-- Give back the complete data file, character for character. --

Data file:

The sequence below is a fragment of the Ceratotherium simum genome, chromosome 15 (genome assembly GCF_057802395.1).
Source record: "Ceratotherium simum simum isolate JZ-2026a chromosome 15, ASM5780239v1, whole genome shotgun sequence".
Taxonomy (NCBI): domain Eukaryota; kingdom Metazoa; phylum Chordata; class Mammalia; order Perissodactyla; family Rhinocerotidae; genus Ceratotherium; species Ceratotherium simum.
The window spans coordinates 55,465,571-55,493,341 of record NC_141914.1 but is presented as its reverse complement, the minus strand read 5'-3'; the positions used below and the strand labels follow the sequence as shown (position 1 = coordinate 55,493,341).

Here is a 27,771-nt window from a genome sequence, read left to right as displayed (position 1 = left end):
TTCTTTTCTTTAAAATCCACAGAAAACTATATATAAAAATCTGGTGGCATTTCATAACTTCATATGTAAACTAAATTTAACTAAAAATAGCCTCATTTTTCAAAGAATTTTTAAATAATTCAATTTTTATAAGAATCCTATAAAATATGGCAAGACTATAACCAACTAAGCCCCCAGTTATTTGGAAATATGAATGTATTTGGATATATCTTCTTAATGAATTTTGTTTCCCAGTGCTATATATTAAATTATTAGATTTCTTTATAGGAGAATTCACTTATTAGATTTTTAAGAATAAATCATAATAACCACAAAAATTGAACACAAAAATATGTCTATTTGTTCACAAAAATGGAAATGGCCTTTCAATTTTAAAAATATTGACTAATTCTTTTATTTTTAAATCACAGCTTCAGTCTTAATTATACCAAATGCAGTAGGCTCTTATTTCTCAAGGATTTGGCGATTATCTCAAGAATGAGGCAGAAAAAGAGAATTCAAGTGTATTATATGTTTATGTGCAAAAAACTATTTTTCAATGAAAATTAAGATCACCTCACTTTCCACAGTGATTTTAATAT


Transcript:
The sequence below is a fragment of the Ceratotherium simum genome, chromosome 15 (genome assembly GCF_057802395.1).
Source record: "Ceratotherium simum simum isolate JZ-2026a chromosome 15, ASM5780239v1, whole genome shotgun sequence".
Taxonomy (NCBI): domain Eukaryota; kingdom Metazoa; phylum Chordata; class Mammalia; order Perissodactyla; family Rhinocerotidae; genus Ceratotherium; species Ceratotherium simum.
The window spans coordinates 55,465,571-55,493,341 of record NC_141914.1 but is presented as its reverse complement, the minus strand read 5'-3'; the positions used below and the strand labels follow the sequence as shown (position 1 = coordinate 55,493,341).

Here is a 27,771-nt window from a genome sequence, read left to right as displayed (position 1 = left end):
TTCTTTTCTTTAAAATCCACAGAAAACTATATATAAAAATCTGGTGGCATTTCATAACTTCATATGTAAACTAAATTTAACTAAAAATAGCCTCATTTTTCAAAGAATTTTTAAATAATTCAATTTTTATAAGAATCCTATAAAATATGGCAAGACTATAACCAACTAAGCCCCCAGTTATTTGGAAATATGAATGTATTTGGATATATCTTCTTAATGAATTTTGTTTCCCAGTGCTATATATTAAATTATTAGATTTCTTTATAGGAGAATTCACTTATTAGATTTTTAAGAATAAATCATAATAACCACAAAAATTGAACACAAAAATATGTCTATTTGTTCACAAAAATGGAAATGGCCTTTCAATTTTAAAAATATTGACTAATTCTTTTATTTTTAAATCACAGCTTCAGTCTTAATTATACCAAATGCAGTAGGCTCTTATTTCTCAAGGATTTGGCGATTATCTCAAGAATGAGGCAGAAAAAGAGAATTCAAGTGTATTATATGTTTATGTGCAAAAAACTATTTTTCAATGAAAATTAAGATCACCTCACTTTCCACAGTGATTTTAATAT